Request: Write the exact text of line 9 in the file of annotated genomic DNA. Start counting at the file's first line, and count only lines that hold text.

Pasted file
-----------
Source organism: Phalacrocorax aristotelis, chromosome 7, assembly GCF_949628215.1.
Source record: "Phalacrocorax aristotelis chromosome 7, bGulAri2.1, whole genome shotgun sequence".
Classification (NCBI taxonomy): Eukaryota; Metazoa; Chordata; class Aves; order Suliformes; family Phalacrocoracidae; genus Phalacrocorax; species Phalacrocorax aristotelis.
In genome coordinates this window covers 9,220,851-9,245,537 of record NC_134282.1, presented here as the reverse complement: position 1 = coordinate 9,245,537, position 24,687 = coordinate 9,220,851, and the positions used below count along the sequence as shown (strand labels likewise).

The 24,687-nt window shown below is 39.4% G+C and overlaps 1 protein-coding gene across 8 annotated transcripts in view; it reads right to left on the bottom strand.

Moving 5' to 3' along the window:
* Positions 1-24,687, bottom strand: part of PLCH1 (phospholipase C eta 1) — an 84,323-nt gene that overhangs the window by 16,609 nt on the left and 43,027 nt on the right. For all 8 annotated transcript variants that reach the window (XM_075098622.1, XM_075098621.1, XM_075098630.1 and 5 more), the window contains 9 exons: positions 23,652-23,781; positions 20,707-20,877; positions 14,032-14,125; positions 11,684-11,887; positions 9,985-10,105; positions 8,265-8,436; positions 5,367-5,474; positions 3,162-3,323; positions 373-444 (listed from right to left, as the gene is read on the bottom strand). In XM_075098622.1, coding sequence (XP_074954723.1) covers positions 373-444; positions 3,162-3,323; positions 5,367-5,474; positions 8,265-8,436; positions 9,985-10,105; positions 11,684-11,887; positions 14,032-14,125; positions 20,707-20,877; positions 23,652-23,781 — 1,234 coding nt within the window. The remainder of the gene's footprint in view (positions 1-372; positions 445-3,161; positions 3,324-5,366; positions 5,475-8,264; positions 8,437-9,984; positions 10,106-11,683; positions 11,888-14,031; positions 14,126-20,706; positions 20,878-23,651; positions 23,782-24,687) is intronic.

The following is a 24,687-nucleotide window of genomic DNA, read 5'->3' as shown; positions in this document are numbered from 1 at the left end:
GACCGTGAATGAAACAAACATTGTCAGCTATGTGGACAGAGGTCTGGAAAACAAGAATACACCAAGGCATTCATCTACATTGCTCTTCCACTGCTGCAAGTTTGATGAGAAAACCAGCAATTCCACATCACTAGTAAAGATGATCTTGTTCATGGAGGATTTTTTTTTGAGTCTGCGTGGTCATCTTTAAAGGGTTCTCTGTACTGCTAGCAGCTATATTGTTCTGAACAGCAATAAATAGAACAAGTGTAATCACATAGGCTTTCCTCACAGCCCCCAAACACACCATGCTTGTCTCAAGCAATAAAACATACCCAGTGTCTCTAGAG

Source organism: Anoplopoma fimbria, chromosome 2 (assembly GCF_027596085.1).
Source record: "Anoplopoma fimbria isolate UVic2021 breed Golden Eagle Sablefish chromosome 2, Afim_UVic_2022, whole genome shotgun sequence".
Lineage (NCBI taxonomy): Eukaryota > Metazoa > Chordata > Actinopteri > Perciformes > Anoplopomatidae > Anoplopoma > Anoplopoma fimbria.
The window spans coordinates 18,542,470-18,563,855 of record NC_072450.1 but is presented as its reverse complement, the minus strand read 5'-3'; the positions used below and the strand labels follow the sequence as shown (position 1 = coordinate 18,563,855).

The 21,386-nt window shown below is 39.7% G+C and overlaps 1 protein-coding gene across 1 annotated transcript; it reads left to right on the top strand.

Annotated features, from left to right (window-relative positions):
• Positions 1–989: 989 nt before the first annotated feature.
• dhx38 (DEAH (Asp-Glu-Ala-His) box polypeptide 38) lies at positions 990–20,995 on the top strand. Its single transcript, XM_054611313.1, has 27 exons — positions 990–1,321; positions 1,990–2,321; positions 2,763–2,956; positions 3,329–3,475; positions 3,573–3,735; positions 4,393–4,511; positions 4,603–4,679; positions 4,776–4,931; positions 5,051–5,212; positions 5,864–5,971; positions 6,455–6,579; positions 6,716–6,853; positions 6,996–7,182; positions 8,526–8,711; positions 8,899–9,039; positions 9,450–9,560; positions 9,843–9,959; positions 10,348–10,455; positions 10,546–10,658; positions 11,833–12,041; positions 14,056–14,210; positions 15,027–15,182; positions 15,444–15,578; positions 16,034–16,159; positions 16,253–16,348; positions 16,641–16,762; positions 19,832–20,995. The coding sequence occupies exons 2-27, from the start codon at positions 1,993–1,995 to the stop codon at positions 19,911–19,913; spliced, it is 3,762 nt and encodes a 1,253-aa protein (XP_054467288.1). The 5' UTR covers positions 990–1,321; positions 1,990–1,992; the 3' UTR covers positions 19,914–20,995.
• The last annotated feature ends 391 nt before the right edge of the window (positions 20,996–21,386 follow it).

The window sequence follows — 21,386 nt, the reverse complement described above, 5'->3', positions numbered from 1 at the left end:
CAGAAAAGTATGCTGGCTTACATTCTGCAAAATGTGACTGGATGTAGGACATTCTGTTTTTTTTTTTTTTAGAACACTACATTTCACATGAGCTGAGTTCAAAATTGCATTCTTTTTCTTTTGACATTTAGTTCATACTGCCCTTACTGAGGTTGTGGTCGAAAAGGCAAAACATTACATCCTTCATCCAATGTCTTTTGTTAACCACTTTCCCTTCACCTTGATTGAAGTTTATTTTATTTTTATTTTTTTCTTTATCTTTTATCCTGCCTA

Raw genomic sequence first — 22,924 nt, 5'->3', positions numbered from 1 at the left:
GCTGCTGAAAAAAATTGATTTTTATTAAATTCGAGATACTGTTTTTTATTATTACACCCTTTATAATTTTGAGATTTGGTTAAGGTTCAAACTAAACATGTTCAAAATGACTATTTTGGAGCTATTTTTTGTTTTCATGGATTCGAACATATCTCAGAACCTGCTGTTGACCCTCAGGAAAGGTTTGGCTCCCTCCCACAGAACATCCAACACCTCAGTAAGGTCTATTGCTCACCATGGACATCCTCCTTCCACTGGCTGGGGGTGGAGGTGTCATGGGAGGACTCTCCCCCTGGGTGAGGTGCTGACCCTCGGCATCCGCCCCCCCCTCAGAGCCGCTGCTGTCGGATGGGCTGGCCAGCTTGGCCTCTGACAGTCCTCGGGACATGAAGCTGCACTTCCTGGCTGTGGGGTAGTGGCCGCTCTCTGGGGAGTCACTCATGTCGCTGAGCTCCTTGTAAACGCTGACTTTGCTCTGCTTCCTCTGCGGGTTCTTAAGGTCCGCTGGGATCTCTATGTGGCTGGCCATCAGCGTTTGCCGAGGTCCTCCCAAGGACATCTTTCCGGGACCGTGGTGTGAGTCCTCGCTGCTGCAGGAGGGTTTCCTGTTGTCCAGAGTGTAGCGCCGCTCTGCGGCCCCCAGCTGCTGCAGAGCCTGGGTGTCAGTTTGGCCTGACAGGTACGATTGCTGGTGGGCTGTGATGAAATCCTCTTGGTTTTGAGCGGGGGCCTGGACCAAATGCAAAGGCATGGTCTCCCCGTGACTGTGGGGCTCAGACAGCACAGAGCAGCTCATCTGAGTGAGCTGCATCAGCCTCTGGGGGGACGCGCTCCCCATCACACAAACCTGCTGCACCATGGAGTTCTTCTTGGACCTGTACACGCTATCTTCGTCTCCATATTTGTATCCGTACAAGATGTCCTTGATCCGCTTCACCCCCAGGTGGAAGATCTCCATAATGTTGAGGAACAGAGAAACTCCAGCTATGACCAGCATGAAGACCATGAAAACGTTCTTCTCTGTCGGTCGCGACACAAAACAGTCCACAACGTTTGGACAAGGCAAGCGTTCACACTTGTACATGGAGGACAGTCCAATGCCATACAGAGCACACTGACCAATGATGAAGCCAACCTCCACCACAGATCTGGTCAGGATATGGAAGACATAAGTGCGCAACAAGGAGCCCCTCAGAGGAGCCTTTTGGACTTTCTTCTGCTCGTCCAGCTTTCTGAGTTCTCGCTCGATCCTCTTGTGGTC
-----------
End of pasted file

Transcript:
GACCGTGAATGAAACAAACATTGTCAGCTATGTGGACAGAGGTCTGGAAAACAAGAATACACCAAGGCATTCATCTACATTGCTCTTCCACTGCTGCAAGTTTGATGAGAAAACCAGCAATTCCACATCACTAGTAAAGATGATCTTGTTCATGGAGGATTTTTTTTTGAGTCTGCGTGGTCATCTTTAAAGGGTTCTCTGTACTGCTAGCAGCTATATTGTTCTGAACAGCAATAAATAGAACAAGTGTAATCACATAGGCTTTCCTCACAGCCCCCAAACACACCATGCTTGTCTCAAGCAATAAAACATACCCAGTGTCTCTAGAG